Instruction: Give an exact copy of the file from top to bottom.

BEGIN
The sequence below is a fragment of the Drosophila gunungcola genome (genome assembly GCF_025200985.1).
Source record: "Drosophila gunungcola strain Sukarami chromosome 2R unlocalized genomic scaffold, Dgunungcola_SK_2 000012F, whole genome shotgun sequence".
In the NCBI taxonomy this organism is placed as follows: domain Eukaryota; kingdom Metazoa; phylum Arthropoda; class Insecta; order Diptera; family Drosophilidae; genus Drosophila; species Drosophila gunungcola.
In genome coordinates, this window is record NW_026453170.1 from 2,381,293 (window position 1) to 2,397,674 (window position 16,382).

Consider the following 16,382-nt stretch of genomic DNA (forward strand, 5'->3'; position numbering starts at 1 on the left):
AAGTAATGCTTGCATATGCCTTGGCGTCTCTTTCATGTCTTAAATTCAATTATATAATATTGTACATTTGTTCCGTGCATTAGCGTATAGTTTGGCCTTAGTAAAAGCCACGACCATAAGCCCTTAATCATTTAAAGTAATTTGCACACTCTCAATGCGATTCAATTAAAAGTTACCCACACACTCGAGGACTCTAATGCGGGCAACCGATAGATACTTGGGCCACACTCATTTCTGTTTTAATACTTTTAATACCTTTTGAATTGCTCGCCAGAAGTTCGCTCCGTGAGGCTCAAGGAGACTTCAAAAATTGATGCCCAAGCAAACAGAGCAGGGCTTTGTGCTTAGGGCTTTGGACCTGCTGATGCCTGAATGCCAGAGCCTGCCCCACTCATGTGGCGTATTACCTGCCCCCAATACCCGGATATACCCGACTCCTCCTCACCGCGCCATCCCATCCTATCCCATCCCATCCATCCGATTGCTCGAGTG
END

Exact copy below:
The sequence below is a fragment of the Drosophila gunungcola genome (genome assembly GCF_025200985.1).
Source record: "Drosophila gunungcola strain Sukarami chromosome 2R unlocalized genomic scaffold, Dgunungcola_SK_2 000012F, whole genome shotgun sequence".
In the NCBI taxonomy this organism is placed as follows: domain Eukaryota; kingdom Metazoa; phylum Arthropoda; class Insecta; order Diptera; family Drosophilidae; genus Drosophila; species Drosophila gunungcola.
In genome coordinates, this window is record NW_026453170.1 from 2,381,293 (window position 1) to 2,397,674 (window position 16,382).

Consider the following 16,382-nt stretch of genomic DNA (forward strand, 5'->3'; position numbering starts at 1 on the left):
AAGTAATGCTTGCATATGCCTTGGCGTCTCTTTCATGTCTTAAATTCAATTATATAATATTGTACATTTGTTCCGTGCATTAGCGTATAGTTTGGCCTTAGTAAAAGCCACGACCATAAGCCCTTAATCATTTAAAGTAATTTGCACACTCTCAATGCGATTCAATTAAAAGTTACCCACACACTCGAGGACTCTAATGCGGGCAACCGATAGATACTTGGGCCACACTCATTTCTGTTTTAATACTTTTAATACCTTTTGAATTGCTCGCCAGAAGTTCGCTCCGTGAGGCTCAAGGAGACTTCAAAAATTGATGCCCAAGCAAACAGAGCAGGGCTTTGTGCTTAGGGCTTTGGACCTGCTGATGCCTGAATGCCAGAGCCTGCCCCACTCATGTGGCGTATTACCTGCCCCCAATACCCGGATATACCCGACTCCTCCTCACCGCGCCATCCCATCCTATCCCATCCCATCCATCCGATTGCTCGAGTG